Commence by screwing on the hammer spring and the cock. The cock is put on in order to allow the pivots to go through the holes until the shoulders rest on the plates, as the wheels do not fall about so much then as they otherwise would, and also to prevent the back plate being scratched by the workboard. Place the lower part of the plate towards you, and put the wheels, etc, in their proper places in the following order: - Centre wheel, third wheel, two great wheels, hammer, pin wheel, escape wheel, gathering-pallet wheel, warning wheel, and last, the fly. Take care to have the catgut lines running the proper side of the legs or pillars. If there is an arbor for a " strike or silent " arrangement, put it in now. When these parts are in their proper positions, carefully put on the top plate, and, pressing it moderately tight, guide the pivots into their respective holes, starting from the lower part of the frame. It is sometimes a great assistance to put the point of an examining pin into the holes of the lower pillars, when the top plate is on sufficiently far, as you have only then to attend to the top part.
For the clock to look well when finished, there must be no finger marks upon any part; to avoid which, hold the plates, etc, with a clean duster when putting together, and keep it as bright as possible. When each pivot is in its place, and the top plate is resting fairly on the shoulders of the pillars, pin up with the examining pins, and test the correctness of the relative positions of the wheels. -
There cannot, very well, be any mistake with the "going" train, but it is advisable just to press round the great wheel a turn or so, and see that all runs freely. The wheels of the striking train, however, require to be placed in certain arbitrary positions in regard to each other, except the great wheel and fly, which are exempt. The first position to be tested is that existing between the pin wheel and the gathering-pallet pinion. In order to do this, put on temporarily the rack, rack spring, hook, and gathering pallet. Let the rack hook hold the rack gathered up, with the exception of one tooth, and move round the pin wheel very slowly until the hammer tail just drops off; at that instant the tail of the gathering pallet should have about 1/4 in. from the pin in the rack which stops the striking. If there is an excess of this, or if the hammer tail is resting on a pin, the top plate must be slightly raised, and the pin wheel moved a tooth farther on in the pinion until it is as near this condition as possible. The reason for making the striking chain cease running, as soon as can safely be done after the hammer falls, is that there may be as much run as possible before it has to raise the hammer and overcome the tension of the hammer spring.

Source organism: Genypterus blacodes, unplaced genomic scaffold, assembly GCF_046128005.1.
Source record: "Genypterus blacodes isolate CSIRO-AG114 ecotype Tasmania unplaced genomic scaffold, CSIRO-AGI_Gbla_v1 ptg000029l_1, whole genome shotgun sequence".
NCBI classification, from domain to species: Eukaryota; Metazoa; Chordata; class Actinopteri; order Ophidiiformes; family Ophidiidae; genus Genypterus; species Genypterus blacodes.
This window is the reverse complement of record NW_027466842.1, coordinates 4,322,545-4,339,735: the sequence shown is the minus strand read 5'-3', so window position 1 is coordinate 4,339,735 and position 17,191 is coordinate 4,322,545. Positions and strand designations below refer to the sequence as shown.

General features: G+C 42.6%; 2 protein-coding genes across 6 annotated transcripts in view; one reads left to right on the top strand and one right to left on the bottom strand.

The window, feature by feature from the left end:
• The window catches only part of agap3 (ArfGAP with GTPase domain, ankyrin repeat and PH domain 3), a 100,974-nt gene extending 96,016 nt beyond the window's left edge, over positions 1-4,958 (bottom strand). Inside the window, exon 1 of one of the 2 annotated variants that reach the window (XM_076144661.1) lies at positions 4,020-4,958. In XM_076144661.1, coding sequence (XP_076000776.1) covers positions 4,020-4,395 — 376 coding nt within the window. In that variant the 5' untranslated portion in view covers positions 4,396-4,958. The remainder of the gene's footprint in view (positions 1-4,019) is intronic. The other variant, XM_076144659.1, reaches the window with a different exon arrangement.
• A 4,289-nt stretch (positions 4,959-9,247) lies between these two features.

Under -no circumstances leave the hammer tail "on the rise" - that is, resting on one of the pins of the pin wheel - when finished striking.
Having adjusted this, see that the run" of the warning wheel is right. Put on the lifter, and gradually raise it till the rack hook liberates the train, and "warns." The distance the warning pin should run is half a turn, so that immediately before it " warns " it should be exactly opposite the piece on the detent, against which it is stopped, until the lifter falls and the clock strikes. See that the warning pin catches fairly on the stop-piece of the detent; if it does not, it is because the rack hook is raised either too soon or too late by the detent: alter as may be necessary. When the train is quite correct, remove the rack, etc, and pin up the plates finally with good-shaped pins.
It matters little what care may be bestowed upon repairing and cleaning if the clock is badly pinned up, for no certainty of performance can be expected in such a case. Therefore make a proper shaped pin, not too thorny nor too straight, but gradually tapering, round and smooth, and well fitting the hole it is intended to occupy; then drive it in tight, and cut off at an equal length each side of the hole. The front plate will now be ready for oiling.